The last time I tried to install GNU M2 I had to download 300 MB of sources, install a lot of backdated libraries and a very outdated gcc compiler. Otherwise I could not build the GNU M2. When I had it installed it was very slow and not PIM compatible (If my memory serves me well).
You do not have to build gm2 by yourself as there are binaries available for Debian Linux which should also work under similar and derived systems like Ubuntu. Experimental binaries for Cygwin32 are also available. Note that it is always a bit tricky to utilize an additionally installed gcc which is not the original gcc of your system. And of course, building gcc with a new frontend is no trivial task. But this should not be interpreted as a problem of gm2.
The development branch of gm2 is currently grafted onto gcc 4.7.4.
The compiler understands all the PIM dialects and ISO. You can use your preferred M2 by using the -fiso, -fpim2, -fpim3 and -fpim4 command line switches.
While everybody who wants can declare this or that programming language dead I don't think it is ok to talk about ongoing projects one does not even know enough to judge about status and success. This is a newsgroup to exchange knowledge and therefore not to be misused for expressing personal believes which damage the reputation of ongoing open source projects based on anything but facts. If gm2 is not the tool for your job - just skip it.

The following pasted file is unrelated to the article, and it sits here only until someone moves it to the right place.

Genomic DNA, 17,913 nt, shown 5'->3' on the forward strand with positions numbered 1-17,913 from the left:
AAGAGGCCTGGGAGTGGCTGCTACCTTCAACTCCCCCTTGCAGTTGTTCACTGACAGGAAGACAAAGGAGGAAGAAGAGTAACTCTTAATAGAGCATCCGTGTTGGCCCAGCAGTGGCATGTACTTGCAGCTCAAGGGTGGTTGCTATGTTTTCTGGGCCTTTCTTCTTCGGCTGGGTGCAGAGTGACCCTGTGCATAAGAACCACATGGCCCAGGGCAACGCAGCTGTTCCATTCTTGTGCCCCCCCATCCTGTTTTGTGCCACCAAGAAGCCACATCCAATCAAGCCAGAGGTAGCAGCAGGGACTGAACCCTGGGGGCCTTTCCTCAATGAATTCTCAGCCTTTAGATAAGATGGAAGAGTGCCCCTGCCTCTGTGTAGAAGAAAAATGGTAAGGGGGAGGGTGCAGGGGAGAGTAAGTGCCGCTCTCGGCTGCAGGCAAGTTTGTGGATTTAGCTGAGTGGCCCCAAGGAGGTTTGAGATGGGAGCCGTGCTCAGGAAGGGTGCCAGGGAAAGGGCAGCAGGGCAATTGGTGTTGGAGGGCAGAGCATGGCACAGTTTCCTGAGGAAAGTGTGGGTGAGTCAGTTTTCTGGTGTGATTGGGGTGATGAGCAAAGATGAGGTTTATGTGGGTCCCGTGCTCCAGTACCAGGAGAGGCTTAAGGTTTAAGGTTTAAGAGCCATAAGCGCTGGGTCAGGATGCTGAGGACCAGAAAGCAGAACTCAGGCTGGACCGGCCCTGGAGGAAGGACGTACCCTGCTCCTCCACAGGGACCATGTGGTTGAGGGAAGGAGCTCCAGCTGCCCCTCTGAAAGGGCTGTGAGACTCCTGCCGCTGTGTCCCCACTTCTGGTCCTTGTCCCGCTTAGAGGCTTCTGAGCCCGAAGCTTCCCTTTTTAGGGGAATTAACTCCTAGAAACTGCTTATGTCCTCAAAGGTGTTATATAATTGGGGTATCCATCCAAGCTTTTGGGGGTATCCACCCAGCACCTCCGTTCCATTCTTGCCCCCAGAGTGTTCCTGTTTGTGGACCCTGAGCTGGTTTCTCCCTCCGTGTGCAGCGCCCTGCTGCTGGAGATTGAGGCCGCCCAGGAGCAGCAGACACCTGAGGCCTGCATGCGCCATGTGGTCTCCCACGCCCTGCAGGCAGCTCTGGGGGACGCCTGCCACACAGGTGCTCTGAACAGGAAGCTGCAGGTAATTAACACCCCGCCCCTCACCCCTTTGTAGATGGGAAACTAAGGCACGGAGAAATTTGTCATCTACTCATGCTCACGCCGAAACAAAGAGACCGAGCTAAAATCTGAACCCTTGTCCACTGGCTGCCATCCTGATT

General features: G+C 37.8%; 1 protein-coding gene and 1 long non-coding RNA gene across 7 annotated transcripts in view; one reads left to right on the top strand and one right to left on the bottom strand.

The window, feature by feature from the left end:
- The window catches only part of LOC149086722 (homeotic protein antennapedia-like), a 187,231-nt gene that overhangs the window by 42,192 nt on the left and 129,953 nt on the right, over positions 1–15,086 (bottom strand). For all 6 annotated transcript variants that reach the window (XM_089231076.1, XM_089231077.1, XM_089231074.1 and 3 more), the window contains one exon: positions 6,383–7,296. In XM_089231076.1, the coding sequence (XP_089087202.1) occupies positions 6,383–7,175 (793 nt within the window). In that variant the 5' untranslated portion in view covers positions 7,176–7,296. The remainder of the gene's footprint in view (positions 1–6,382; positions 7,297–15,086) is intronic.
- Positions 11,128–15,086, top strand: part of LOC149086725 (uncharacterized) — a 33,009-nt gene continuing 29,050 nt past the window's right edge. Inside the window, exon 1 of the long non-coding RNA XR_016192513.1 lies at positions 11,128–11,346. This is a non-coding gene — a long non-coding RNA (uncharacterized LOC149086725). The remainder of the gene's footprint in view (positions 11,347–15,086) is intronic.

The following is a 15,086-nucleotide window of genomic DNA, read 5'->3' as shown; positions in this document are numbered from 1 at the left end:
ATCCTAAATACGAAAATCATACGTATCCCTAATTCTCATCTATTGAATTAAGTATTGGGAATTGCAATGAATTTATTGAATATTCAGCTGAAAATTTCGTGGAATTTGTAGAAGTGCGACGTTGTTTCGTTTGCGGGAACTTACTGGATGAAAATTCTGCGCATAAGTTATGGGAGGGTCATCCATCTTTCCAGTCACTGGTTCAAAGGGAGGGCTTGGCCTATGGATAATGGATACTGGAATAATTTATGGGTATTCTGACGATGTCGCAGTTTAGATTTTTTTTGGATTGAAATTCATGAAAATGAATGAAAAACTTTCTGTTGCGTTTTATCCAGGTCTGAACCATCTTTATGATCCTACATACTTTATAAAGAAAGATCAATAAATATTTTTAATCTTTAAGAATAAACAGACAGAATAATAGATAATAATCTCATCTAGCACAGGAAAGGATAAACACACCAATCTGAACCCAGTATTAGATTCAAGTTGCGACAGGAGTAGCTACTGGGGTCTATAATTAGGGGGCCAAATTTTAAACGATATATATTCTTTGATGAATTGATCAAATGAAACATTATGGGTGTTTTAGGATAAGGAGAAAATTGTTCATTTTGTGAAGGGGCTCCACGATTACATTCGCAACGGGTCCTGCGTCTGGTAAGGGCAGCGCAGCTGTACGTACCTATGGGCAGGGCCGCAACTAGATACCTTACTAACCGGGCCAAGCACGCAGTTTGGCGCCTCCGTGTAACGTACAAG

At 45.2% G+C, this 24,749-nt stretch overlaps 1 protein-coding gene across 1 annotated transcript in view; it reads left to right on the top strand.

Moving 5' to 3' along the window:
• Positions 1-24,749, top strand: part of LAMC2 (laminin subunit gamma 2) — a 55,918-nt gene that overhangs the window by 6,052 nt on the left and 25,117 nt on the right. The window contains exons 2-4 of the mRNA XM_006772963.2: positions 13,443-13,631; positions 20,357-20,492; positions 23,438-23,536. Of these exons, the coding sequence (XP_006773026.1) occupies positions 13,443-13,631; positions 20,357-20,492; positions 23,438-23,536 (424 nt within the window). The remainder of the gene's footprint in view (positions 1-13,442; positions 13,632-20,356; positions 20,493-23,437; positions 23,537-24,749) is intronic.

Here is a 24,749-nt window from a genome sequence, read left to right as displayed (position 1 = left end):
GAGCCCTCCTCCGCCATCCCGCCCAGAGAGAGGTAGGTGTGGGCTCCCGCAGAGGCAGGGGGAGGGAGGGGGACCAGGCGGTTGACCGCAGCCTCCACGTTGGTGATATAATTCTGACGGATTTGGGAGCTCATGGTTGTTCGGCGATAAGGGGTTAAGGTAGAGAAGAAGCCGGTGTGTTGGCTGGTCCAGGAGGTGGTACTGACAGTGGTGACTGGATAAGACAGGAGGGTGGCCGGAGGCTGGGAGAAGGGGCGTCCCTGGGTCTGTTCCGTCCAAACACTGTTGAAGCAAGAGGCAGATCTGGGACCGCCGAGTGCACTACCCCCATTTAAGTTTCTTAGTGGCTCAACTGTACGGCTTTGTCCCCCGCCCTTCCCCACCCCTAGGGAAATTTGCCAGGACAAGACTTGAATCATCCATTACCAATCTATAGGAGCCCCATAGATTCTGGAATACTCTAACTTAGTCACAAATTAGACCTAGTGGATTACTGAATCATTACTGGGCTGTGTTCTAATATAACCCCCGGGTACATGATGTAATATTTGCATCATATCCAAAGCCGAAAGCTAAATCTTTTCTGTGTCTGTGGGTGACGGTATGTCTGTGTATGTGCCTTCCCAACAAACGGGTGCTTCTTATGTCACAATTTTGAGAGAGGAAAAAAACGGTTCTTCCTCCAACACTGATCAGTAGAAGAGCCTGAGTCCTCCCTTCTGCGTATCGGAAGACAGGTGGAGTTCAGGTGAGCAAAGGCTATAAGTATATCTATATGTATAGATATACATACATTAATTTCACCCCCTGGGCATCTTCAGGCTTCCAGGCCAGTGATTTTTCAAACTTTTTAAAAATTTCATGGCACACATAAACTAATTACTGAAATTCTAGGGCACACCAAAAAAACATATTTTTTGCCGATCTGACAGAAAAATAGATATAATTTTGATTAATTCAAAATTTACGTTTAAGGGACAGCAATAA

Sorry Jan, I had to.
Christoph
I tried, really tried, to use gm2. I found and reported at least a
dozen bugs in its libraries. These were never acknowledged. And then
it did not install on ubuntu 14.04. I beleive that was only recently
fixed.

By that time I moved on.

Totally useless experience for me.
a***@drrob1.com
2015-03-14 01:37:54 UTC
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Post by a***@drrob1.com
Post by Christoph Schlegel
Post by j***@gmail.com
Post by Nemo
Post by j***@gmail.com
GNU M2 needed me to install loads of outdated C libraries to get compiled
I do not understand your comment. Gm2 is attached to gcc-4.7.1. At
least it has a chance of being portable to something else besides Intel.
The last time I tried to install GNU M2 I had to download 300 MB of sources, install a lot of backdated libraries and a very outdated gcc compiler. Otherwise I could not build the GNU M2. When I had it installed it was very slow and not PIM compatible (If my memory serves me well).